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Think Big: Maximizing the Brain Power Behind Your Project

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Throughout our project, it has been a priority to engage Wisconsin students in conversations about our new facilities. We have used a variety of strategies, including open forums and electronic surveys, to solicit feedback from students before, during, and after the referendum passed. These tactics have largely been to gather general information in large-group or digital formats, but we also wanted to create an opportunity to have more targeted conversations about specific topics.

Our student employees have the opportunity to join our Student Recreational Leadership Council to offer biweekly insight on a range of topics related to Rec Sports, including issues separate from the Master Plan. We decided to offer a similar format for our members, and so we created the Think Big Member Panel.

Think Big is broken into two separate focus groups, one for students and one for non-students. These groups experience Rec Sports differently in terms of membership structures, access to programs, and costs of participation. Because we are in the design phase of our Master Plan project, many of our discussion topics related to the new facilities.

Recruiting for the Think Big Member Panel was a fairly easy sell once we told our members that they could be some of the first to see concepts for the new facilities. One of the points we emphasized was that these panels are not policy- or decision-making committees, nor are they a forum for members to air grievances against our Division. Rather, we encouraged members to join if they have an interest in sharing ideas and thoughts about current or future facilities, programs, and services. We ultimately recruited nearly 50 total members to participate in Think Big.

The architects for our new facility were equally interested in participant feedback, and we scheduled the focus group discussions to follow each meeting with the architects. We arranged for snacks to be delivered to each meeting and collaborated with our leadership team to determine which topics should be prioritized. We even arranged for our focus groups to meet directly with the architects during one meeting.

Technology allowed us to conduct mobile polling within the meeting. We began several meetings with several topic choices for discussion and allowed our participants to vote on the matters that were most interesting or significant to them. We also used this system to create word clouds with answers to questions such as, “What do you think of when you hear Rec Sports?” Including these types of activities kept each meeting interesting and different from the one before. The last thing we wanted was for our participants to be disengaged or bored in our meetings.

Guiding the discussions has proven to be a great learning experience for our staff. It is important that we ask open-ended questions without leading the group toward a specific viewpoint. It is also critical that we ask follow-up questions as needed. For example, one of our female participants mentioned that she feels intimidated in the weight room. Instead of stopping the conversation there, we asked her what creates that intimidating environment for her. Her answers included the layout, the demographics of other lifters, and the type of equipment available. While this may seem fairly straightforward – and honestly, it’s not too difficult to dig for more information – it is important to stay patient and open-minded, to forego our own biases and approach the conversation objectively.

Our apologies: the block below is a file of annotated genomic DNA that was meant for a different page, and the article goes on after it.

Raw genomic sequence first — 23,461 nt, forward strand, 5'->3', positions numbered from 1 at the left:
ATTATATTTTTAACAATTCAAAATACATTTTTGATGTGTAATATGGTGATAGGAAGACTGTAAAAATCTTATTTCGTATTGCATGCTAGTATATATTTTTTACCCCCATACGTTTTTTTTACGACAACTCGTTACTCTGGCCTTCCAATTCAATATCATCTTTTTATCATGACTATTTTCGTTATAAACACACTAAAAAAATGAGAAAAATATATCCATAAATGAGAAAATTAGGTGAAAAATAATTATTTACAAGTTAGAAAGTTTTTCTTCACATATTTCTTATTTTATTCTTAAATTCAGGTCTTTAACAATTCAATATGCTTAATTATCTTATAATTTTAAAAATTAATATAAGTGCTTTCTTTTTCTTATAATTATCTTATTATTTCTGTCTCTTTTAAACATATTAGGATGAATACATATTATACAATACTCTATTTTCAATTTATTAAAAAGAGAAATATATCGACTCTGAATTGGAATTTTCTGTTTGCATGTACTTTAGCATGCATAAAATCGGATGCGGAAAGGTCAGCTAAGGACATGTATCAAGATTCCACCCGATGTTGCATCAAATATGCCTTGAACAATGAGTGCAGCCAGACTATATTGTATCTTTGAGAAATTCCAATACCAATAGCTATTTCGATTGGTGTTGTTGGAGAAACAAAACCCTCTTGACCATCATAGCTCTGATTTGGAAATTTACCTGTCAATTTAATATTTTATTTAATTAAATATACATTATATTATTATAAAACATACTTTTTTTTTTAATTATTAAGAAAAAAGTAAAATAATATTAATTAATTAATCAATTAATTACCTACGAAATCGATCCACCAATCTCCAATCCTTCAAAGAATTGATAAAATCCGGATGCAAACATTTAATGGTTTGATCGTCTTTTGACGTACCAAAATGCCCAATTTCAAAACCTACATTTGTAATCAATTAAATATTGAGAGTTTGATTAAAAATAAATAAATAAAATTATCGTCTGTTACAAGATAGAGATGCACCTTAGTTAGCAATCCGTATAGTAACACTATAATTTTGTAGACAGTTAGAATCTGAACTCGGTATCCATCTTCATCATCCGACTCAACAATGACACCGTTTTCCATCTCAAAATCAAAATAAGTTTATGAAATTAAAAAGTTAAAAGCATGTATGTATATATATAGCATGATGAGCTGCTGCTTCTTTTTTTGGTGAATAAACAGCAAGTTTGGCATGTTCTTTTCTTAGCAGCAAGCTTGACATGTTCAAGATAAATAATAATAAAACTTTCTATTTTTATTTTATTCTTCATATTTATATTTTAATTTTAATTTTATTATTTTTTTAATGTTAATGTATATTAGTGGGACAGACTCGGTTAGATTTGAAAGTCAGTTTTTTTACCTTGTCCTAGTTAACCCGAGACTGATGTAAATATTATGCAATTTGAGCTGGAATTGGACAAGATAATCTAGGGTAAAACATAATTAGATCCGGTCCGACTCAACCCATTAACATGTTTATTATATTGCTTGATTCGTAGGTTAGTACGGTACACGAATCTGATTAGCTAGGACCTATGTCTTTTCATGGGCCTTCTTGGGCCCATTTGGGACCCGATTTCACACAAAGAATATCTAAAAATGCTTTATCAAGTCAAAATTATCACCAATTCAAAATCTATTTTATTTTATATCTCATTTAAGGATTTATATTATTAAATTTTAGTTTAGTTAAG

Our Think Big Member Panel provided us with a variety of insights this semester. Some of the most helpful conversations we facilitated led to increased understanding about the following topics:

  • Overall perception of Rec Sports

  • Locker style and function

  • Locker room access and

  • Running track design and flow

  • Gym activities and layout

  • Rebranding concepts

We are looking forward to continuing our discussions with the Think Big participants throughout the summer and into the next school year. As we continue to build trust with our members, we are finding that they are more comfortable speaking to a wider variety of topics. We hope to soon expand the conversations to include issues such as trends in fitness, participation barriers, cost structures, and more.

Hopefully this information can help you think about unique ways to engage your participants. Focus groups can obviously serve a wide range of functions for an organization. We feel our success this semester has been due to the planning we put into each discussion and the structure we provided to our members. Being clear about expectations for the panel as a whole and about the agenda for each meeting kept everyone (including us) on track. Finally, we made a concentrated effort to make our participants feel like they were part of something important.

Even though hosting the panel discussions added another task to our project, it challenged us to see things from a different perspective. And most importantly, it challenged us to think bigger.

Editors' note: In March 2014, students at the University of Wisconsin-Madison approved a $223 million referendum to overhaul the campus recreation facilities, badly in need of improvement. Since then, the recreation program has been busy planning, fundraising, vetting architects and much more. As the project progresses, Alex Peirce, UW-Madison Rec Sports Assistant Director of Marketing and Communications, will be offering an inside look at the process of coordinating such a monumental planning effort.

Alex Peirce joined UW-Madison Rec Sports in 2013 as the Division’s first professional marketing staff member. Read more about Alex on the UW Blog Page

 

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